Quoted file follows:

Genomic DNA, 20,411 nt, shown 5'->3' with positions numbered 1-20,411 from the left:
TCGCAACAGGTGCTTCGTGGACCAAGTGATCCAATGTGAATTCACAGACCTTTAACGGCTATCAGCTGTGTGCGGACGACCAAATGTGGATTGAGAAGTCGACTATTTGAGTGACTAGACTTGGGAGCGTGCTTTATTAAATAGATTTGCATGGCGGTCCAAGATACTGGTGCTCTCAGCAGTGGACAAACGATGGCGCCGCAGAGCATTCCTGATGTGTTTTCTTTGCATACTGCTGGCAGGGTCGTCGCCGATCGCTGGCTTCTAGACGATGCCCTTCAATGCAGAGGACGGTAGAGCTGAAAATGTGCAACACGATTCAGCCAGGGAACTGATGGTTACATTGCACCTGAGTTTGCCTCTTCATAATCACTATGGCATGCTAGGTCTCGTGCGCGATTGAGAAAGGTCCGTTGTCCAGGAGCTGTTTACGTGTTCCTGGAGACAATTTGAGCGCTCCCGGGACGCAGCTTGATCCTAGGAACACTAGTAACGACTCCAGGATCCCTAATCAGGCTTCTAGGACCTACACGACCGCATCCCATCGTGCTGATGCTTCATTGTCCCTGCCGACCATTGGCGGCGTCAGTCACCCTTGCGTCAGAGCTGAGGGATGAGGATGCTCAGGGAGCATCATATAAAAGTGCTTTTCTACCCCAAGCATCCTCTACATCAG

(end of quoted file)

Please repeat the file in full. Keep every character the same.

Genomic DNA, 20,411 nt, shown 5'->3' with positions numbered 1-20,411 from the left:
TCGCAACAGGTGCTTCGTGGACCAAGTGATCCAATGTGAATTCACAGACCTTTAACGGCTATCAGCTGTGTGCGGACGACCAAATGTGGATTGAGAAGTCGACTATTTGAGTGACTAGACTTGGGAGCGTGCTTTATTAAATAGATTTGCATGGCGGTCCAAGATACTGGTGCTCTCAGCAGTGGACAAACGATGGCGCCGCAGAGCATTCCTGATGTGTTTTCTTTGCATACTGCTGGCAGGGTCGTCGCCGATCGCTGGCTTCTAGACGATGCCCTTCAATGCAGAGGACGGTAGAGCTGAAAATGTGCAACACGATTCAGCCAGGGAACTGATGGTTACATTGCACCTGAGTTTGCCTCTTCATAATCACTATGGCATGCTAGGTCTCGTGCGCGATTGAGAAAGGTCCGTTGTCCAGGAGCTGTTTACGTGTTCCTGGAGACAATTTGAGCGCTCCCGGGACGCAGCTTGATCCTAGGAACACTAGTAACGACTCCAGGATCCCTAATCAGGCTTCTAGGACCTACACGACCGCATCCCATCGTGCTGATGCTTCATTGTCCCTGCCGACCATTGGCGGCGTCAGTCACCCTTGCGTCAGAGCTGAGGGATGAGGATGCTCAGGGAGCATCATATAAAAGTGCTTTTCTACCCCAAGCATCCTCTACATCAG